A race against extinction of critically endangered Sumatran rhinos

Tham, estimated to be 25-30 years old, remains in good condition. Photo: Borneo Rhino Alliance
Tham, estimated to be 25-30 years old, remains in good condition. Photo: Borneo Rhino Alliance

The clock is ticking for the critically endangered Sumatran rhinos. There are only three rhinos left in Malaysia and conservationists are working tirelessly to save these animals from extinction.

In a span of six years, only three of the species have been captured from the jungles of Sabah – a male named Tam (found in 2008) and two females, Puntong (2011) and Iman (2014). The Sumatran rhinos have been relocated to the Borneo Rhino Sanctuary at Tabin Wildlife Reserve (TWR), a 1,225sq km nature preserve in Lahad Datu, Sabah.

It was built in 1984 to preserve the state’s disappearing wild animals. Over there, Sabah-based NGO Borneo Rhino Alliance (Bora) has been taking great pains to ensure the survival of these gentle giants.

With three rhinos found within six years, could there be a glimmer of hope that more rhinos are roaming Sabah’s jungles? Sadly, Bora’s executive director Datuk Dr John Payne says the chances are close to zero.

“Bora and WWF-Malaysia have been searching for these endangered animals at Danum Valley Conservation Area (also in Lahad Datu) and TWR for decades. Sumatran rhinos are distinctive animals, easily found by their footprints or captured on camera traps. If there aren’t any evidence within three months, it is safe to conclude that there aren’t any rhinos present,” explains Payne, 62, during the premiere of National Geographic Channel’s Operation Sumatran Rhino.

The documentary follows Bora’s efforts (led by Payne and veterinarian/field manager Dr Zainal Zainuddin) to drive public awareness of the rhino’s plight.

The documentary will air on National Geographic Wild (Astro Ch 550) on Sept 19.

Rhinos are solitary animals and there is the problem of breeding due to designated home ranges, says Dr Zainal.

“Female Sumatran rhinos have their own home ranges and male rhinos have theirs, too. Usually, the male’s home range overlaps several home ranges of females. However, if a male dies and there are no other males around, the females go unbred,” explains Dr Zainal, who has been with Bora since 2010.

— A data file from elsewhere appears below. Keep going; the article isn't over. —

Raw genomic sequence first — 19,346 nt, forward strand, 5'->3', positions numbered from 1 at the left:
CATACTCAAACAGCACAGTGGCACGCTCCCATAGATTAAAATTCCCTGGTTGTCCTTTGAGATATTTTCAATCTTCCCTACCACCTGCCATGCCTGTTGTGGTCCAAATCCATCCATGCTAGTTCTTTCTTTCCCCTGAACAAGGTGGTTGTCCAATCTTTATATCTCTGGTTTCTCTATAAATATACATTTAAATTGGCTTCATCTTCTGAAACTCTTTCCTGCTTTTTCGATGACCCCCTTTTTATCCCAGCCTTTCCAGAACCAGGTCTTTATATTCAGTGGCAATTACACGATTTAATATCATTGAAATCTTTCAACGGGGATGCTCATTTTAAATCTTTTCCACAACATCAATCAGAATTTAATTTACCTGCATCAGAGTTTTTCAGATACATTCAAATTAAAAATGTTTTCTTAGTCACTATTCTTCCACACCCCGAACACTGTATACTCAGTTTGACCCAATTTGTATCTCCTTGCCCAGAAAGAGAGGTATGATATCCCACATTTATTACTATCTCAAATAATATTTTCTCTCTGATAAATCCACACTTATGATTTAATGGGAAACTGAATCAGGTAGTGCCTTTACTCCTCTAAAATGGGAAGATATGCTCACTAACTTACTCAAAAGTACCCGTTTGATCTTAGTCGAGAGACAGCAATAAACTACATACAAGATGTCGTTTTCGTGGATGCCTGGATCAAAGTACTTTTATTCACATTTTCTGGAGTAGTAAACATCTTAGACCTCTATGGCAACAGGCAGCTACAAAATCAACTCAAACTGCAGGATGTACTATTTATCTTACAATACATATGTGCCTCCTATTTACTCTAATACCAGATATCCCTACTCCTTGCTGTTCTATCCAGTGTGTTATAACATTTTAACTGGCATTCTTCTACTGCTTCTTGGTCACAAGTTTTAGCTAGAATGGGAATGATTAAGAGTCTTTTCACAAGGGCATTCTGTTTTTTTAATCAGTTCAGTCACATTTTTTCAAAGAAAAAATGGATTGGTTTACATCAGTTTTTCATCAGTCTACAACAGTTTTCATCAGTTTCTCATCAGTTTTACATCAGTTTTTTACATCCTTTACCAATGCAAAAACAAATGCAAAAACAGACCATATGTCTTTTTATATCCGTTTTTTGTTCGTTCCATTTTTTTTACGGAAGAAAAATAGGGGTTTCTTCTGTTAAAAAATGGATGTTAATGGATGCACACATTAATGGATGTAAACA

Online news website usatoday.com in its article, 13 Species We Might Have To Say Goodbye To In 2015, states that the world is losing dozens of species every day in what experts say is the sixth mass extinction in Earth’s history.

The report highlights that as many as 30% to 50% of all species are moving towards extinction by mid-century. It lists the rhino as one of the planet’s most endangered animals alongside the amur leopard, leatherback turtle and Siberian tiger.

The Sumatran rhinos were declared extinct in the wild in Malaysia in 2015. There are fewer than 100 of the species left, which are mostly found in the jungles of Kalimantan and Sumatra. If no efforts are taken, our children may never be able to see these animals, except in a picture book.

Bora’s website (www.borneorhinoalliance.org) states that due to a thousand years of relentless hunting throughout Asia for their horns, Sumatran rhino numbers were severely depressed by the early 20th century. Habitat loss from human population growth and farming further affected the population. But these two problems have combined to create a different threat – a lack of breeding.

Although the simplest tactic to increase the Sumatran rhino’s population would be to reproduce calfs (between existing rhinos in Malaysia and Indonesia), no fertility programme has been conceptualised between both countries, says Payne.

“It does not matter where the rhinos are housed because semen and eggs can be moved between facilities, or rhinos moved on loan from one place to another. For it to work out, all remaining living Sumatran rhinos must be absorbed into the programme,” explains the British rhino expert who has been involved with efforts to prevent the extinction of critically endangered species since the 1970s.

Dr Zainal hopes Indonesia shares the same mindset as the country could face the same problem as Malaysia in years to come.

“The more trials on assisted reproductive technology (ART) and in vitro fertilisation (IVF), the higher the chances of saving a genus from extinction. It would help us greatly as we have only the last three rhinos. The kind of collaboration that we want is a supply of frozen sperm from Indonesia to use for IVF with eggs from our females,” says the 58-year-old vet, adding that there are plans to cryogenically freeze (low-temperature preservation) Sumatran rhino gametes (if an animal dies) and work on cell cultures for future propagation, including cloning.

Payne chips in: “These methods are being done in Malaysia. The issue is the lack of eggs and sperm for practice, that are holding up progress on this. Hopefully we will receive support from the Indonesian Government to pursue the necessary strategy to save the species from extinction.”

Despite the best medical assistance, there is an underlying health problem: female rhinos tend to develop cysts or tumours in the uterus and reproductive tracts, a syndrome associated with long periods without breeding, explains Payne.

“We will keep them (the last three) alive and healthy and productive (for eggs and sperm). We will not give up working on collaborations with Indonesia and the rest of the world. And lastly, we will continue to look for rhinos if at all they exist and hope for the best,” adds Dr Zainal.

  • Operation Sumatran Rhino will be aired on National Geographic Wild (Astro Ch 550) on Sept 19 (8.40pm). For details, go to www.borneorhinoalliance.org.